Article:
Inherent in the very establishment of the HEC were all the problems of superstructures and super-performers: such institutions assume that the slow, organic process of institutional development in the country has no meaning whatsoever and that one man (or woman) has all the wisdom it needs to work wonders. A superstructure is also established to bypass and divert resources from existing governing bodies of the state; it creates outrageous benefits for some, it treats the employees of the existing institutions as second-class citizens, and it creates frustration and despair in the hearts and minds of those who cannot board the new boat. All of these ills were born with the HEC.
Nothing speaks more than facts, hence if one were to objectively see the wonders worked by the HEC chairman in six years, all one has to do is look at the state of higher education before and after the commission’s inception. If one wants to actually see where the missing billions went, one only has to get the actual amount spent on foreign tours from the accounts of the HEC. But such objective analysis of the functioning of the commission is unlikely to happen because we live in a culture where covering up each other’s tracks is a norm, but one must hope that there is some accountability in this case because we are talking about huge sums (an amount of Rs26 billion has been quoted in this newspaper, in fact).
The issue, however, is not merely one man’s performance, or the lack of it. The real issue is the mindset that created the HEC and gave its chairman draconian powers to do what he wished. Behind these issues is the issue of criteria of judging. In his rejoinder to Dr A Q Khan’s comments on his years at the HEC, Dr Rehman has listed his achievements and supported them with reports from USAID report, the British magazine Nature, the World Bank, the British Council, and other foreign organizations. That, in itself, is indicative of a colonial mindset: the stamp of approval is coming from the white man. Full article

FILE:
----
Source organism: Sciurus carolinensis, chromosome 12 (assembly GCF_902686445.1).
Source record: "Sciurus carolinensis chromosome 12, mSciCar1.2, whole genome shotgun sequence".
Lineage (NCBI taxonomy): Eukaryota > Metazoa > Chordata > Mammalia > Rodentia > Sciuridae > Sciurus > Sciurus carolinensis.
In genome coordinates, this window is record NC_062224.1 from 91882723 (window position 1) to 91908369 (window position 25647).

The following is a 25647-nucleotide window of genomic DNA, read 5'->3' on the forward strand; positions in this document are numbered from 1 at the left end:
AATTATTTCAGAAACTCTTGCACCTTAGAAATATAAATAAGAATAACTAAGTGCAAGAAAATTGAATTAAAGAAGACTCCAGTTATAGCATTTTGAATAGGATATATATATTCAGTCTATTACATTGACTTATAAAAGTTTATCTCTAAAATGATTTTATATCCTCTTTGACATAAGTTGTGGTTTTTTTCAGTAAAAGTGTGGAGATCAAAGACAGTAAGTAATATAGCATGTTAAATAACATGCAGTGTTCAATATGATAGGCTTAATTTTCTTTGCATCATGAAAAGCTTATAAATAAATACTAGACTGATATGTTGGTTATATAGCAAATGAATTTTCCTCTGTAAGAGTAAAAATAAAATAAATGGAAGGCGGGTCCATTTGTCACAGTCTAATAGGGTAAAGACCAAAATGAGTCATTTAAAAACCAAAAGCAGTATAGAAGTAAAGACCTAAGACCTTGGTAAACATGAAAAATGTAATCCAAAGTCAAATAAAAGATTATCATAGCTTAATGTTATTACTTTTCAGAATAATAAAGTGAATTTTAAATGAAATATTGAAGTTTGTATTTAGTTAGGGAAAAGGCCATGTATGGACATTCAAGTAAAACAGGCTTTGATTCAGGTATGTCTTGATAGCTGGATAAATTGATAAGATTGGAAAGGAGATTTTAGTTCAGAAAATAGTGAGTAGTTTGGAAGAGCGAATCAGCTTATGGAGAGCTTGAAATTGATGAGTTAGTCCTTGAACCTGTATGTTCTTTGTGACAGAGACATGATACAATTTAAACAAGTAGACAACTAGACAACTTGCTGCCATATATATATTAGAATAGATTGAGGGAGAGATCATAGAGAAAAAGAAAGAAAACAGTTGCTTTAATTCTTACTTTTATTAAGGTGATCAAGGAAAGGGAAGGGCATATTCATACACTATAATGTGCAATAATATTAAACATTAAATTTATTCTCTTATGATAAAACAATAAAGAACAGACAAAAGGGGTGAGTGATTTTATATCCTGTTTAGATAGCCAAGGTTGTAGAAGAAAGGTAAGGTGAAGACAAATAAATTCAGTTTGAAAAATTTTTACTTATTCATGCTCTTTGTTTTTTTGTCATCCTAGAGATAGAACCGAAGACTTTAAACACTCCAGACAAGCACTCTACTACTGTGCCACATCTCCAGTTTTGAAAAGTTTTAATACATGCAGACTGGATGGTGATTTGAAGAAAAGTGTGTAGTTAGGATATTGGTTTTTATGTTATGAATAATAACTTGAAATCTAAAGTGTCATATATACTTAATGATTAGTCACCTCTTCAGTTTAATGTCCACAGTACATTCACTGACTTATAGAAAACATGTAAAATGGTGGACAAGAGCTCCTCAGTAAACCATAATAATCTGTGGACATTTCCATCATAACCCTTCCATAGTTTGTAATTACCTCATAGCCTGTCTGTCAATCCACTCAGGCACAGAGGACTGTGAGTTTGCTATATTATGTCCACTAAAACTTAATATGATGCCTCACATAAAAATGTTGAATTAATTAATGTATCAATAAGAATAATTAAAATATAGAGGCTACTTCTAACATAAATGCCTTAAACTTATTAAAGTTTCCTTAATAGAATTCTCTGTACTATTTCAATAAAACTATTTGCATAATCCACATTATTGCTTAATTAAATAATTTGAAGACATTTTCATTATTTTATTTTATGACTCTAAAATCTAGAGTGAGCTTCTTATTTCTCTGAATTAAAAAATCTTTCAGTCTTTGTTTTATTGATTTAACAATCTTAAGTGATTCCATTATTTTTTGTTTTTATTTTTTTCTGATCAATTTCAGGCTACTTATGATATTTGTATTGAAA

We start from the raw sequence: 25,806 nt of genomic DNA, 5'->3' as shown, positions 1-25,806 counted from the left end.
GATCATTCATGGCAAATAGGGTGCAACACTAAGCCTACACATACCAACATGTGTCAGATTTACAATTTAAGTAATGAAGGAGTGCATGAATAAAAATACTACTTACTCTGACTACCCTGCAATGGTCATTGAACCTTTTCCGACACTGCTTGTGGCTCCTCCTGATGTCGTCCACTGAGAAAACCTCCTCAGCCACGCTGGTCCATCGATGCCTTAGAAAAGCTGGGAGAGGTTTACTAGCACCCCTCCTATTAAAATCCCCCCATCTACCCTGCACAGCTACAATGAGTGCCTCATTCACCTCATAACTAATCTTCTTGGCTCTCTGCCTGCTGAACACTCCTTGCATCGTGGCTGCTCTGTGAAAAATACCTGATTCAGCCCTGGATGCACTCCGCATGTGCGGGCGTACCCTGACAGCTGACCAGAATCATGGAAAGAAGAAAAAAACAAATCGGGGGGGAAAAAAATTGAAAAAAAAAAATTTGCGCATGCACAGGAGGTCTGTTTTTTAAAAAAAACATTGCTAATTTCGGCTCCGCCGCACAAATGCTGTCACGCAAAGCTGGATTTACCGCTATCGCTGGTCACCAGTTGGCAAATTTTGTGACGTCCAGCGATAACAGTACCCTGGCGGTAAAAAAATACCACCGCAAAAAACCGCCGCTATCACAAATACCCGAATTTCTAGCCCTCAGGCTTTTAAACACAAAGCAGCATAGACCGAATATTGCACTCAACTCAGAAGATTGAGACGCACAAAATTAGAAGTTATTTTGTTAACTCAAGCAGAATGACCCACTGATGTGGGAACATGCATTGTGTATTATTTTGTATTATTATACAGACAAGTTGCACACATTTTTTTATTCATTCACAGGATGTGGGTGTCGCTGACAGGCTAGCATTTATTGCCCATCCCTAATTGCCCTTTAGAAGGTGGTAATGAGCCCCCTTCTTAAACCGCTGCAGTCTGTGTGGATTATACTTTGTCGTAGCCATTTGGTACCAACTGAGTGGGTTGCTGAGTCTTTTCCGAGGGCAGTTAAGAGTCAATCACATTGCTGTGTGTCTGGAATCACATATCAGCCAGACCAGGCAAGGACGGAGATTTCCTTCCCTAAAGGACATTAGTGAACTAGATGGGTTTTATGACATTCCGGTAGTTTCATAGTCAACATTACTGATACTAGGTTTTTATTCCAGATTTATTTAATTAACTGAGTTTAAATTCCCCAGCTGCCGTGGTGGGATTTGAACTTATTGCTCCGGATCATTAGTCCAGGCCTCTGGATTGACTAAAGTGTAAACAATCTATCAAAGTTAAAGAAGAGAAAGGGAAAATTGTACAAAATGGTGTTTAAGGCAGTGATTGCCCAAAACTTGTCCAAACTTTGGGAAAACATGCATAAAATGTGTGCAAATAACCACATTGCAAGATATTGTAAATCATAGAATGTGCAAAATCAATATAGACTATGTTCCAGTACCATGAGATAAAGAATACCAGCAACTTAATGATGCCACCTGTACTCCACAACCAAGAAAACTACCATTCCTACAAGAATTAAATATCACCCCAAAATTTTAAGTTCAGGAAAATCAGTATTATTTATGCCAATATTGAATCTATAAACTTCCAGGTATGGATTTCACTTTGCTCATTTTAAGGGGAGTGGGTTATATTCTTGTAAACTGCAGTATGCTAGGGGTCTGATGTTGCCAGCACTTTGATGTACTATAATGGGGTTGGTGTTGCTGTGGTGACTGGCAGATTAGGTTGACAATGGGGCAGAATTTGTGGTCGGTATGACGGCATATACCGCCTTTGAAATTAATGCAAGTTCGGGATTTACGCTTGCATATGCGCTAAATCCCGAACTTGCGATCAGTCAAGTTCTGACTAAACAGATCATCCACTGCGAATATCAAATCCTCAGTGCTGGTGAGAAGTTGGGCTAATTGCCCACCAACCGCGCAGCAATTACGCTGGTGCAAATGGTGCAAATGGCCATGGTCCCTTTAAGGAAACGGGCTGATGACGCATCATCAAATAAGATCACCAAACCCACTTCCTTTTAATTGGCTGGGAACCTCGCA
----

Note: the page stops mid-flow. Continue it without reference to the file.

Under the 18th Amendment there is no such need for a centralized HEC. It is notable that students from smaller provinces will now avail foreign and domestic scholarships at their doorstep and in a grater number than ever in the history of Pakistan. If we look back into the performance of HEC, one notices a strange trend. All new Universities have been established within the corridor from Lahore to Islamabad ! HEC has been unable to deliver to the students from smaller provinces. No HEC institutes were established in Balochistan, Gilgit-Baltistan, Sindh or KPK. Devolution of HEC to provinces will enable the students of far flung areas to not only get better higher education, but it also guarantees a better primary set-up in the provinces.
Out of 10,000 HEC Scholarships; Sindh receives 892, KPK around 1200, Baluchistan less than 100 while Punjab receives more than 8000
It should be the right of Provinces to decide whether they want to allocate funds for basic schooling or Higher Education – Why Baluchistan, Sindh and Seraiki Waseeb need higher education funding while they do not have students at schools? Govt’s priority should be basic education, not the higher education for urban elite!